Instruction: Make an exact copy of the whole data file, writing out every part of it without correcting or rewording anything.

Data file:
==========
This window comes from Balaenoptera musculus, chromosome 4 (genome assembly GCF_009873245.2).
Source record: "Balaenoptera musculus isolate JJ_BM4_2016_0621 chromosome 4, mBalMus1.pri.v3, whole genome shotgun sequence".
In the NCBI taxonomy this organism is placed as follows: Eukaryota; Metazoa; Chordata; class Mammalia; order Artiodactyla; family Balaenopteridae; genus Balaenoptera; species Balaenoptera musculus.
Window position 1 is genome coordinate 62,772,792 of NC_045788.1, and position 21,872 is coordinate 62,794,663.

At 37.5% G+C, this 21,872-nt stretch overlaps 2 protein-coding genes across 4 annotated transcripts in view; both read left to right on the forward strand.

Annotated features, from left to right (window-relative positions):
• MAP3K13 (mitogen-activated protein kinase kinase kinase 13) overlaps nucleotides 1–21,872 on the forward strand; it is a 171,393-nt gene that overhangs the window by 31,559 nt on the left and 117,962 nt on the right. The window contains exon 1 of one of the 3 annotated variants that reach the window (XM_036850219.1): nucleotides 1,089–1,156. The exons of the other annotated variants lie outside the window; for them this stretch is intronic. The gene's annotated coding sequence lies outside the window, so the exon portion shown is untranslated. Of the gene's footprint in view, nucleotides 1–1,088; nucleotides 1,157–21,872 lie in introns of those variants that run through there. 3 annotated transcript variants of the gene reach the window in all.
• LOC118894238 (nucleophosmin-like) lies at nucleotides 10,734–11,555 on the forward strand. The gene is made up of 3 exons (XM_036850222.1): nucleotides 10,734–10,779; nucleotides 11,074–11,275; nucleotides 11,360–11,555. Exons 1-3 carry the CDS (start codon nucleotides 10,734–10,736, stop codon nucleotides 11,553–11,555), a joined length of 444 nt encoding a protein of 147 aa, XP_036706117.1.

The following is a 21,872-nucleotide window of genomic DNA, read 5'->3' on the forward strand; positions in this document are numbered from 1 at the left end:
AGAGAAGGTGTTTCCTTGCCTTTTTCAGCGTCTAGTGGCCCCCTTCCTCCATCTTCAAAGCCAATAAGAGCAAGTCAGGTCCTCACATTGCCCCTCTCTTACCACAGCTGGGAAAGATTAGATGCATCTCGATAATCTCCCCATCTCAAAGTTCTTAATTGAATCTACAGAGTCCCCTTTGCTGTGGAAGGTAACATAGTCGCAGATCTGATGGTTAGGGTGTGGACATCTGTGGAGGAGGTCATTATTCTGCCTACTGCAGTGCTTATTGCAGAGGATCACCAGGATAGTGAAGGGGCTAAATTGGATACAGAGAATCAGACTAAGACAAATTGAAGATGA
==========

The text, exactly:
This window comes from Balaenoptera musculus, chromosome 4 (genome assembly GCF_009873245.2).
Source record: "Balaenoptera musculus isolate JJ_BM4_2016_0621 chromosome 4, mBalMus1.pri.v3, whole genome shotgun sequence".
In the NCBI taxonomy this organism is placed as follows: Eukaryota; Metazoa; Chordata; class Mammalia; order Artiodactyla; family Balaenopteridae; genus Balaenoptera; species Balaenoptera musculus.
Window position 1 is genome coordinate 62,772,792 of NC_045788.1, and position 21,872 is coordinate 62,794,663.

At 37.5% G+C, this 21,872-nt stretch overlaps 2 protein-coding genes across 4 annotated transcripts in view; both read left to right on the forward strand.

Annotated features, from left to right (window-relative positions):
• MAP3K13 (mitogen-activated protein kinase kinase kinase 13) overlaps nucleotides 1–21,872 on the forward strand; it is a 171,393-nt gene that overhangs the window by 31,559 nt on the left and 117,962 nt on the right. The window contains exon 1 of one of the 3 annotated variants that reach the window (XM_036850219.1): nucleotides 1,089–1,156. The exons of the other annotated variants lie outside the window; for them this stretch is intronic. The gene's annotated coding sequence lies outside the window, so the exon portion shown is untranslated. Of the gene's footprint in view, nucleotides 1–1,088; nucleotides 1,157–21,872 lie in introns of those variants that run through there. 3 annotated transcript variants of the gene reach the window in all.
• LOC118894238 (nucleophosmin-like) lies at nucleotides 10,734–11,555 on the forward strand. The gene is made up of 3 exons (XM_036850222.1): nucleotides 10,734–10,779; nucleotides 11,074–11,275; nucleotides 11,360–11,555. Exons 1-3 carry the CDS (start codon nucleotides 10,734–10,736, stop codon nucleotides 11,553–11,555), a joined length of 444 nt encoding a protein of 147 aa, XP_036706117.1.

The following is a 21,872-nucleotide window of genomic DNA, read 5'->3' on the forward strand; positions in this document are numbered from 1 at the left end:
AGAGAAGGTGTTTCCTTGCCTTTTTCAGCGTCTAGTGGCCCCCTTCCTCCATCTTCAAAGCCAATAAGAGCAAGTCAGGTCCTCACATTGCCCCTCTCTTACCACAGCTGGGAAAGATTAGATGCATCTCGATAATCTCCCCATCTCAAAGTTCTTAATTGAATCTACAGAGTCCCCTTTGCTGTGGAAGGTAACATAGTCGCAGATCTGATGGTTAGGGTGTGGACATCTGTGGAGGAGGTCATTATTCTGCCTACTGCAGTGCTTATTGCAGAGGATCACCAGGATAGTGAAGGGGCTAAATTGGATACAGAGAATCAGACTAAGACAAATTGAAGATGA